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Bushwick Basel Art Fair Moves to Queens

By Meredith Hoffman | April 1, 2013 12:47pm

MASPETH — Bushwick is about to have its biggest art fair yet — and it won't even be in Brooklyn anymore.

The Bushwick Basel art fair is exploding in size and moving to the new Knockdown Center in Maspeth, Queens this June. Even though it's shifting to a different borough, organizers say the "Bushwick mentality" will permeate the art fair's three-acre space — complete with pizza shipped in from Roberta's.

"Much more than a physical location, Bushwick is a state of mind," said gallerist Julian Jimerez Howard, whose OUTLET Fine Art gallery will show work at the June fair. "The Bushwick mentality is anything associated with the do it yourself movement...and a boldness, a willingness to buck tradition or to reflect that tradition in an alternative way."

Renowned artist Jules de Balincourt — who held the first Bushwick Basel last year in his gallery with just 10 curators as a weekend-long play on Switzerland's massive Art Basel fair — has invited dozens of gallerists to fill the Knockdown Center's high-ceilinged brick buildings this year, said Deborah Brown, owner of Storefront Bushwick gallery.

"We're all going to have booths, and Roberta's Pizza is going to be catering it," said Brown, who is helping organize the show one mile from Bushwick's Jefferson L train stop during the same weekend as Bushwick Open Studios.

The fair may include all the key elements of Bushwick's art scene, but its size and scope couldn't be replicated in Bushwick's venues, said NURTUREart's gallerist Marco Antonini.

"Bushwick is full of large warehouses but this is a factory with lots of large spaces...like a cathedral," Antonini said of the Knockdown Center. "I've rarely seen anything like this, not even in Berlin." 

Antonini, whose gallery participated in Bushwick Basel last year, said it made sense to continue using the name "Bushwick" despite the fair's new Queens locale.

"Bushwick is like a label, a brand," said Antonini of the neighborhood's association with the art scene. "It doesn't feel like [the fair] is as much about Maspeth as it's about Bushwick...It feels like Bushwick when you're there."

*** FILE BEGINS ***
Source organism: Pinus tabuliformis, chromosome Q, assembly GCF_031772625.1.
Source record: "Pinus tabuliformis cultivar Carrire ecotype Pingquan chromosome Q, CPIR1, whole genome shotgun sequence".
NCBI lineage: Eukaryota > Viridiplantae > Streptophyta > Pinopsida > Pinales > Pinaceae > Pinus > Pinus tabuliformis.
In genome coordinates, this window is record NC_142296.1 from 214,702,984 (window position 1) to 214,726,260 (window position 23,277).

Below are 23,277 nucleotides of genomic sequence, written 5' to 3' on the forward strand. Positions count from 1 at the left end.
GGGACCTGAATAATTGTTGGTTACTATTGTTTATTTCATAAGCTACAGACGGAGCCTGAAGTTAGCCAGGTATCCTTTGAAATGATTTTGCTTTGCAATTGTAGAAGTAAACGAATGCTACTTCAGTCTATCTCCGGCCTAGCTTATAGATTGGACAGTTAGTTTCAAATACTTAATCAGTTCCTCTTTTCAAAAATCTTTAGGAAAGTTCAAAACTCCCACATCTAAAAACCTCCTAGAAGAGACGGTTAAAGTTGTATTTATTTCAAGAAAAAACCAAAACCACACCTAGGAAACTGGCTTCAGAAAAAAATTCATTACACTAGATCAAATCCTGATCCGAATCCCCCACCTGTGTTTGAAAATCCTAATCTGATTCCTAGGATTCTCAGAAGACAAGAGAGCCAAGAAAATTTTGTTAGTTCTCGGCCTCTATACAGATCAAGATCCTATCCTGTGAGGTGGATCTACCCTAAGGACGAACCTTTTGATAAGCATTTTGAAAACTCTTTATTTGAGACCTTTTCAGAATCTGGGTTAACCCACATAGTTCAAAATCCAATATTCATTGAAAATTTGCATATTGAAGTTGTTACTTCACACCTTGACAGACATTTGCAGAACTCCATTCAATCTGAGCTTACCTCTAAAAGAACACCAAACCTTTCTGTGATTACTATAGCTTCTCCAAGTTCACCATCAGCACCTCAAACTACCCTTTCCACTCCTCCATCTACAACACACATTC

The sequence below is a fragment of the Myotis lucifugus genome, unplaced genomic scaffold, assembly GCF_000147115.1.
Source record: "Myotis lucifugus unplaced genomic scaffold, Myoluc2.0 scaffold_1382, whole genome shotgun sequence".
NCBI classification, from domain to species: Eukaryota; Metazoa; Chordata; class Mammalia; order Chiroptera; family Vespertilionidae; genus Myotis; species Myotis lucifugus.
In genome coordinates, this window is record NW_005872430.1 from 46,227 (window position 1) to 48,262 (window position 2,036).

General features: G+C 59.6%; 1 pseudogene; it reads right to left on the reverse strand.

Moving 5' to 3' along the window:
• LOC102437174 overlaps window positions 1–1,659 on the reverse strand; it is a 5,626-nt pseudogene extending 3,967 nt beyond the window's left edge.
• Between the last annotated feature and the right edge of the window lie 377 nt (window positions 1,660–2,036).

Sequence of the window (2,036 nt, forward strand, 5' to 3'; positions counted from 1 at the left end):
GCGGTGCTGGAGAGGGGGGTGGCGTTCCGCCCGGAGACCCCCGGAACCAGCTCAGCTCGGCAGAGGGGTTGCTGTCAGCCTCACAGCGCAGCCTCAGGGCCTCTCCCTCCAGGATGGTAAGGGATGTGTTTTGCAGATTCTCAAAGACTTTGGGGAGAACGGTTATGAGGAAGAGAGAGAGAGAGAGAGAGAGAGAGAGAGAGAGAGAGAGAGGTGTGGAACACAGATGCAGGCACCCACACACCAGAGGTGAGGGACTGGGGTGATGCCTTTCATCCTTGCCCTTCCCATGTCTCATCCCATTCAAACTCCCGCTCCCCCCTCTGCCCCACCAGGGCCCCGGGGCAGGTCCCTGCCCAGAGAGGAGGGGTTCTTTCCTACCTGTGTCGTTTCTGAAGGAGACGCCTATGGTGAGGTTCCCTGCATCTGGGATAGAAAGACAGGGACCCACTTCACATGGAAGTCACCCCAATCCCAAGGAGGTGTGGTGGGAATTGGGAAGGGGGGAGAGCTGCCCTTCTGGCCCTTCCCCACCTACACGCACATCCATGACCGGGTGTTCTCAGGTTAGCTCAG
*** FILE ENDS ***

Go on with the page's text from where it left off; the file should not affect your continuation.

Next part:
But to some local curators, Bushwick Basel's new Queens location is inconvenient, and its expanded size and publicity defeat the point of the initially homegrown festival.

"Last year it was cool and small and really alternative," said Lars Kremer, whose Airplane Gallery participated in the first fair. "Now it's getting too big and commercialized...It's getting a little 'Disney World.'"

Kremer, who noted that there are now about 40 galleries compared to four a few years ago, said the fair fed into his "mixed feelings about what's going on in Bushwick."

"It's getting gentrified and blown out of proportion," he said of the art festival. "It's going supernova."

But Peter Hopkins — who runs the gallery and educational space ArtHelix and has led forums on Bushwick's burgeoning art scene — said the Maspeth venue would help Bushwick Basel become a more "professionalized" and "traditional art fair" where young galleries can try their hands at such an event.

Hopkins — who is also organizing a multi-artist festival in the former East Williamsburg factory 299 Meserole Street to run in May and June — said Bushwick's galleries needed a chance to try out both pristine and "messy" shows.  

"They're neat and clean, and our space it the opposite, really rough and messy," Hopkins said. "Bushwick Basel allows for a very low-cost buy-in for smaller galleries to have their first opportunity to show in a professionalized art fair."

Bushwick Basel's lead organizer de Balincourt did not respond to multiple requests for comment, but Brown said the festival would run June 1 — 2 during Bushwick Open Studios.